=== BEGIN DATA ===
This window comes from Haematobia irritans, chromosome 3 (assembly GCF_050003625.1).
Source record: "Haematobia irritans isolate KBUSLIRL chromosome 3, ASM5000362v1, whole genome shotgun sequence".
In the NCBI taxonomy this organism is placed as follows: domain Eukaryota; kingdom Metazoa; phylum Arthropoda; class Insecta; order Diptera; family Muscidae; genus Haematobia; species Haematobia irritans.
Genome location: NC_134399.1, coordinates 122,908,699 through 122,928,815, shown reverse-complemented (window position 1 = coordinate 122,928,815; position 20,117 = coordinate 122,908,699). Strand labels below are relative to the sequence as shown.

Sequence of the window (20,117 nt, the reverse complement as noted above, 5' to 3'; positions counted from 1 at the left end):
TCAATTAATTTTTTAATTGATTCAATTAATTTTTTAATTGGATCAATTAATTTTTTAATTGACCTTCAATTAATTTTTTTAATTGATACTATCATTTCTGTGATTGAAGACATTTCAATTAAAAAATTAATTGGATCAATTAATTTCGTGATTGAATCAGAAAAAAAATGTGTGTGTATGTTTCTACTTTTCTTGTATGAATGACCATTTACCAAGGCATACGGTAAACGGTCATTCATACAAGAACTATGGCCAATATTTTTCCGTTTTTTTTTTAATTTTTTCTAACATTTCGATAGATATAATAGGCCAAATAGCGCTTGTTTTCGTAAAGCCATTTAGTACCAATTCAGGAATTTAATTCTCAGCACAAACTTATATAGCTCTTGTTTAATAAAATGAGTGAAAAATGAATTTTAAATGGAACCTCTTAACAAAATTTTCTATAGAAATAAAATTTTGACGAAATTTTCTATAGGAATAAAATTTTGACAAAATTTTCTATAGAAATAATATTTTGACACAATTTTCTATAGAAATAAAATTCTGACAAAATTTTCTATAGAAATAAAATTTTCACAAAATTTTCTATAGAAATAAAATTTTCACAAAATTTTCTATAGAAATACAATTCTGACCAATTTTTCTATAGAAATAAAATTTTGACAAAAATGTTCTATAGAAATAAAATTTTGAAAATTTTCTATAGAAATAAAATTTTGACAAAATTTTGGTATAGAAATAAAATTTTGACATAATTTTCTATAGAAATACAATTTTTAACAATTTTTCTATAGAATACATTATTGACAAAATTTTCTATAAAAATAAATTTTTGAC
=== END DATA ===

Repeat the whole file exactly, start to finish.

This window comes from Haematobia irritans, chromosome 3 (assembly GCF_050003625.1).
Source record: "Haematobia irritans isolate KBUSLIRL chromosome 3, ASM5000362v1, whole genome shotgun sequence".
In the NCBI taxonomy this organism is placed as follows: domain Eukaryota; kingdom Metazoa; phylum Arthropoda; class Insecta; order Diptera; family Muscidae; genus Haematobia; species Haematobia irritans.
Genome location: NC_134399.1, coordinates 122,908,699 through 122,928,815, shown reverse-complemented (window position 1 = coordinate 122,928,815; position 20,117 = coordinate 122,908,699). Strand labels below are relative to the sequence as shown.

Sequence of the window (20,117 nt, the reverse complement as noted above, 5' to 3'; positions counted from 1 at the left end):
TCAATTAATTTTTTAATTGATTCAATTAATTTTTTAATTGGATCAATTAATTTTTTAATTGACCTTCAATTAATTTTTTTAATTGATACTATCATTTCTGTGATTGAAGACATTTCAATTAAAAAATTAATTGGATCAATTAATTTCGTGATTGAATCAGAAAAAAAATGTGTGTGTATGTTTCTACTTTTCTTGTATGAATGACCATTTACCAAGGCATACGGTAAACGGTCATTCATACAAGAACTATGGCCAATATTTTTCCGTTTTTTTTTTAATTTTTTCTAACATTTCGATAGATATAATAGGCCAAATAGCGCTTGTTTTCGTAAAGCCATTTAGTACCAATTCAGGAATTTAATTCTCAGCACAAACTTATATAGCTCTTGTTTAATAAAATGAGTGAAAAATGAATTTTAAATGGAACCTCTTAACAAAATTTTCTATAGAAATAAAATTTTGACGAAATTTTCTATAGGAATAAAATTTTGACAAAATTTTCTATAGAAATAATATTTTGACACAATTTTCTATAGAAATAAAATTCTGACAAAATTTTCTATAGAAATAAAATTTTCACAAAATTTTCTATAGAAATAAAATTTTCACAAAATTTTCTATAGAAATACAATTCTGACCAATTTTTCTATAGAAATAAAATTTTGACAAAAATGTTCTATAGAAATAAAATTTTGAAAATTTTCTATAGAAATAAAATTTTGACAAAATTTTGGTATAGAAATAAAATTTTGACATAATTTTCTATAGAAATACAATTTTTAACAATTTTTCTATAGAATACATTATTGACAAAATTTTCTATAAAAATAAATTTTTGAC